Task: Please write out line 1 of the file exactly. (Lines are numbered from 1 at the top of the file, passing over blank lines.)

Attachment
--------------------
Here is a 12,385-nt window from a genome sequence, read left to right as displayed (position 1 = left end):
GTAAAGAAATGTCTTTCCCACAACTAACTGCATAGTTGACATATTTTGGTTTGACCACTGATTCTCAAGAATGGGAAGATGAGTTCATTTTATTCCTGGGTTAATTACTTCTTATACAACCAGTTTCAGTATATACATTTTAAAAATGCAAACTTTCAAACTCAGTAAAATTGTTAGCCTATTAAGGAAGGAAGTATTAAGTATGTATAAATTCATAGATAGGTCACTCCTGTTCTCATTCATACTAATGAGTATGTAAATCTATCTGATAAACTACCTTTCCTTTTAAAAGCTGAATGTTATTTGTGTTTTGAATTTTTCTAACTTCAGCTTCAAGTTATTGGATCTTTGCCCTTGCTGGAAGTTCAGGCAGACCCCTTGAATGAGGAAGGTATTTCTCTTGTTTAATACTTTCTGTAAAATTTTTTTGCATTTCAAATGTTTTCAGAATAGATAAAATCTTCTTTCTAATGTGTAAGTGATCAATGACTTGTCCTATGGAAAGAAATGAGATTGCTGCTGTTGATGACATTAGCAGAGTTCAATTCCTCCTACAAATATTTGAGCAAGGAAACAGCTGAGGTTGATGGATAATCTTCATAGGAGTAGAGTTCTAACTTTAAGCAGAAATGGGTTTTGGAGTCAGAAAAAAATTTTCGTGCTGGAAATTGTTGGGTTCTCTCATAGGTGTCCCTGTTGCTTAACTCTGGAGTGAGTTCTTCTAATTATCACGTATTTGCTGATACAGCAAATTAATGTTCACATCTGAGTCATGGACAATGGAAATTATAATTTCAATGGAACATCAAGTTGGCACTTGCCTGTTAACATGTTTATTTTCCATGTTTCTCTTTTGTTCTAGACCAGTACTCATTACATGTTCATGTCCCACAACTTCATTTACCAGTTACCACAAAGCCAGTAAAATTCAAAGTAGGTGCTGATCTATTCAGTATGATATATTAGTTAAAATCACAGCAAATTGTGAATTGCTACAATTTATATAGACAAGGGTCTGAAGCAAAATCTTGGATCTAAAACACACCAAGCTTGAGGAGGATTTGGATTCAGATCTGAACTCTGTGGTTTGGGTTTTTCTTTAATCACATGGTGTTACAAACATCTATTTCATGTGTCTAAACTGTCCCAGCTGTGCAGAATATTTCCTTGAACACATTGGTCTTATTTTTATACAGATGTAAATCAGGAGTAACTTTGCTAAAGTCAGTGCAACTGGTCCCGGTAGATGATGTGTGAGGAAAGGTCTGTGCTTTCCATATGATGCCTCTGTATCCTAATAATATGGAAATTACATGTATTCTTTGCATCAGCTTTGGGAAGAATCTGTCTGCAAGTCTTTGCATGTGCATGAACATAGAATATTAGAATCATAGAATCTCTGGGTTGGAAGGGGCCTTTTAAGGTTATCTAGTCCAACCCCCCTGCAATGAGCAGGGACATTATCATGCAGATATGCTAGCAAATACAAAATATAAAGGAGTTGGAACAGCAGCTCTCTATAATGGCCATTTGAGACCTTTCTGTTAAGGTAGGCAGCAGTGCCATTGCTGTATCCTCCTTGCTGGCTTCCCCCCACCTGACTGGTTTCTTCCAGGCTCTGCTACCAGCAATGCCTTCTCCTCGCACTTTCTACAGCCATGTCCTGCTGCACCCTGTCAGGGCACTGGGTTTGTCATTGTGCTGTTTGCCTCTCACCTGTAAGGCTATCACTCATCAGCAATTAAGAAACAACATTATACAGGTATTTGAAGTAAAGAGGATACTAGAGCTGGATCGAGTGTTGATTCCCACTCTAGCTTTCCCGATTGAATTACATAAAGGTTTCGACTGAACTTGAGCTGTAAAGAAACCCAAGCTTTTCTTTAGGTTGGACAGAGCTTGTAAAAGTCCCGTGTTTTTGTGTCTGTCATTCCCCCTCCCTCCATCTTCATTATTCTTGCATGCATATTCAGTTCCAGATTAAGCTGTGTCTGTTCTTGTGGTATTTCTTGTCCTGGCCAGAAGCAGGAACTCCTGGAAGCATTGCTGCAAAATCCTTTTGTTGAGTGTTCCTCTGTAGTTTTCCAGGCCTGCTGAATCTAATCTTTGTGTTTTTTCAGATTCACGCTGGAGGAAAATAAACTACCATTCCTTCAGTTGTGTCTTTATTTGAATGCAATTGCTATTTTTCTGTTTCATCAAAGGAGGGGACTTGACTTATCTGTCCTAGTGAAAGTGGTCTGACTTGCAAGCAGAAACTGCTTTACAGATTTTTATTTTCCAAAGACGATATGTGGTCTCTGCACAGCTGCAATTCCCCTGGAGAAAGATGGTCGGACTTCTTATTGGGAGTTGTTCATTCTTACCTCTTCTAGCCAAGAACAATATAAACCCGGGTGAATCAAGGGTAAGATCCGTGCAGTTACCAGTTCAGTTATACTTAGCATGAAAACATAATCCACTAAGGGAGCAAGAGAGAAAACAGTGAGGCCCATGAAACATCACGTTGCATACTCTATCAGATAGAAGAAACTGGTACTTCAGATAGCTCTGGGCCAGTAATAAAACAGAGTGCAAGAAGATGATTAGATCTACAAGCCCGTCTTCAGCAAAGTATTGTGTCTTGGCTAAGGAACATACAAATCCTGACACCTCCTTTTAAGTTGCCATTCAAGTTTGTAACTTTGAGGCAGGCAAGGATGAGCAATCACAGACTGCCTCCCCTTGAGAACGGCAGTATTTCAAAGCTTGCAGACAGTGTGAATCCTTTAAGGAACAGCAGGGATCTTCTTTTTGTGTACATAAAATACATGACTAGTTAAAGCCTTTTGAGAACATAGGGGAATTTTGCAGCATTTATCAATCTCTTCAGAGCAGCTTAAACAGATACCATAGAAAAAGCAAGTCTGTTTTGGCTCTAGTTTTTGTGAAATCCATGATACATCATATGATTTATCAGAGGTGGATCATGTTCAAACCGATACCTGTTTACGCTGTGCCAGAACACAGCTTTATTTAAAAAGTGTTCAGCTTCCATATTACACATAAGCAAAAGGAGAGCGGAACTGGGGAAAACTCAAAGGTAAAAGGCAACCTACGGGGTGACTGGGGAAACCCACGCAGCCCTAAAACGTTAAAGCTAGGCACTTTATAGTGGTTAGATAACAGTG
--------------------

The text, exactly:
Here is a 12,385-nt window from a genome sequence, read left to right as displayed (position 1 = left end):